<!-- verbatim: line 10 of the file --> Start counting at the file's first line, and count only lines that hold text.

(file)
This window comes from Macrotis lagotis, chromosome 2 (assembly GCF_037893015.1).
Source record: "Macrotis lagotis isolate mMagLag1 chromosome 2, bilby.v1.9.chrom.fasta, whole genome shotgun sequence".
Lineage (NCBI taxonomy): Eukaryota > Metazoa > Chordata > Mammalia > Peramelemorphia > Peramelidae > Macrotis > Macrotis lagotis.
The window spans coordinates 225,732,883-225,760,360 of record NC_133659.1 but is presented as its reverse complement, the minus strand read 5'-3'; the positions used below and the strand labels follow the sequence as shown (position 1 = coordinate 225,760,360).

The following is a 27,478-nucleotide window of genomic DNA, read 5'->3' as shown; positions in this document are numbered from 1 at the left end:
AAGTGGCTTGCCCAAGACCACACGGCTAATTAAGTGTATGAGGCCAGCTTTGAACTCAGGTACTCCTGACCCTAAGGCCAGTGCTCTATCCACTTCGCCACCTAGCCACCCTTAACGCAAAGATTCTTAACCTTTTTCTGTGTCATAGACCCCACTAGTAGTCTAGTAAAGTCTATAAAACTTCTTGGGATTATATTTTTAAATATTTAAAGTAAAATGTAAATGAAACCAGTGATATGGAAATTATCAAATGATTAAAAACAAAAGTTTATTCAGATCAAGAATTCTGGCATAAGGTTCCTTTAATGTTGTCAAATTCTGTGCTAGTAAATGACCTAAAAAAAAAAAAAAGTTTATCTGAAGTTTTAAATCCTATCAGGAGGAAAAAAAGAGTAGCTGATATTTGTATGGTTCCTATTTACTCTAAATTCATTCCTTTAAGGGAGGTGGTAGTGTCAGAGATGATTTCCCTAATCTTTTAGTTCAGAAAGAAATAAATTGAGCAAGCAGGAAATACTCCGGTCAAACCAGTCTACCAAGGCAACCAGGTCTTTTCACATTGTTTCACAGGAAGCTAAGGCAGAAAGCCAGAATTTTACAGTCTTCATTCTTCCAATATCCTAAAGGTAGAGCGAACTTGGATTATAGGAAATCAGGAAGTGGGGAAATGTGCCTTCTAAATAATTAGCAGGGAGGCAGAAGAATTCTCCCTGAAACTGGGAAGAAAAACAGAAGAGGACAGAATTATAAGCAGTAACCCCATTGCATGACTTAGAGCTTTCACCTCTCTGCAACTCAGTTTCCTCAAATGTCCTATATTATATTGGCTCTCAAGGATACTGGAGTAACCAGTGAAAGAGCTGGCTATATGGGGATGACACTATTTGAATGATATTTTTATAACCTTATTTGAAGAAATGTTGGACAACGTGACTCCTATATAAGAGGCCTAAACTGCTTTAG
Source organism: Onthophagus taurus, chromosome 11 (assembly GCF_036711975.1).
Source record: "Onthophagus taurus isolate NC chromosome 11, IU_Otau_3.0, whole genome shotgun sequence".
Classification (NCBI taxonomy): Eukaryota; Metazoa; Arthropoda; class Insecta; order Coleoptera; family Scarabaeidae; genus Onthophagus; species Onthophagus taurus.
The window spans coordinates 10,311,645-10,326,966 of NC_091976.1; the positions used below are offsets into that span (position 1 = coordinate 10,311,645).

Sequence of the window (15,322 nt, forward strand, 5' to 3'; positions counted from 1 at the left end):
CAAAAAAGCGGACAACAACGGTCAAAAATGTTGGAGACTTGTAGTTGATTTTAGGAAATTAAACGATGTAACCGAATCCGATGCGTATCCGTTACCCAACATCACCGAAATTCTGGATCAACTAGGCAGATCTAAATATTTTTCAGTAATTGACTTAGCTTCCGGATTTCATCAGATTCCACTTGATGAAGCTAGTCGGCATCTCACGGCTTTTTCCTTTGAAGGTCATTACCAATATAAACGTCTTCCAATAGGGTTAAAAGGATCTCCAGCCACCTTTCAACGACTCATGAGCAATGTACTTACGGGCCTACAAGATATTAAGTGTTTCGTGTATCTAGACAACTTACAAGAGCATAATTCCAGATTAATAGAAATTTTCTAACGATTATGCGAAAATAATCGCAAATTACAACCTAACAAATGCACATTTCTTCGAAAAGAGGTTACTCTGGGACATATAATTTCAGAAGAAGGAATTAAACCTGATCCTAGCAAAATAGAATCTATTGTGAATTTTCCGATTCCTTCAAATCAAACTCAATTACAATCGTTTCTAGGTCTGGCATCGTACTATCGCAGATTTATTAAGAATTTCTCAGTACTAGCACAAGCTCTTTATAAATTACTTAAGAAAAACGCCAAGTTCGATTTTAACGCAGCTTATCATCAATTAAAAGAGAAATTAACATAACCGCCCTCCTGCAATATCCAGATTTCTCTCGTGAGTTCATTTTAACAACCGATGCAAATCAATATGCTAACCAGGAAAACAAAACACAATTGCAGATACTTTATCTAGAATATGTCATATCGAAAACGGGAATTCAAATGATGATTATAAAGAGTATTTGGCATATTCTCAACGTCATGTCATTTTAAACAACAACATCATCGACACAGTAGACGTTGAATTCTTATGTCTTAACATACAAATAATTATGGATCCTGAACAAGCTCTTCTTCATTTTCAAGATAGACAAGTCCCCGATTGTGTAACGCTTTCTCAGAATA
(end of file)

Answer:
The window spans coordinates 10,311,645-10,326,966 of NC_091976.1; the positions used below are offsets into that span (position 1 = coordinate 10,311,645).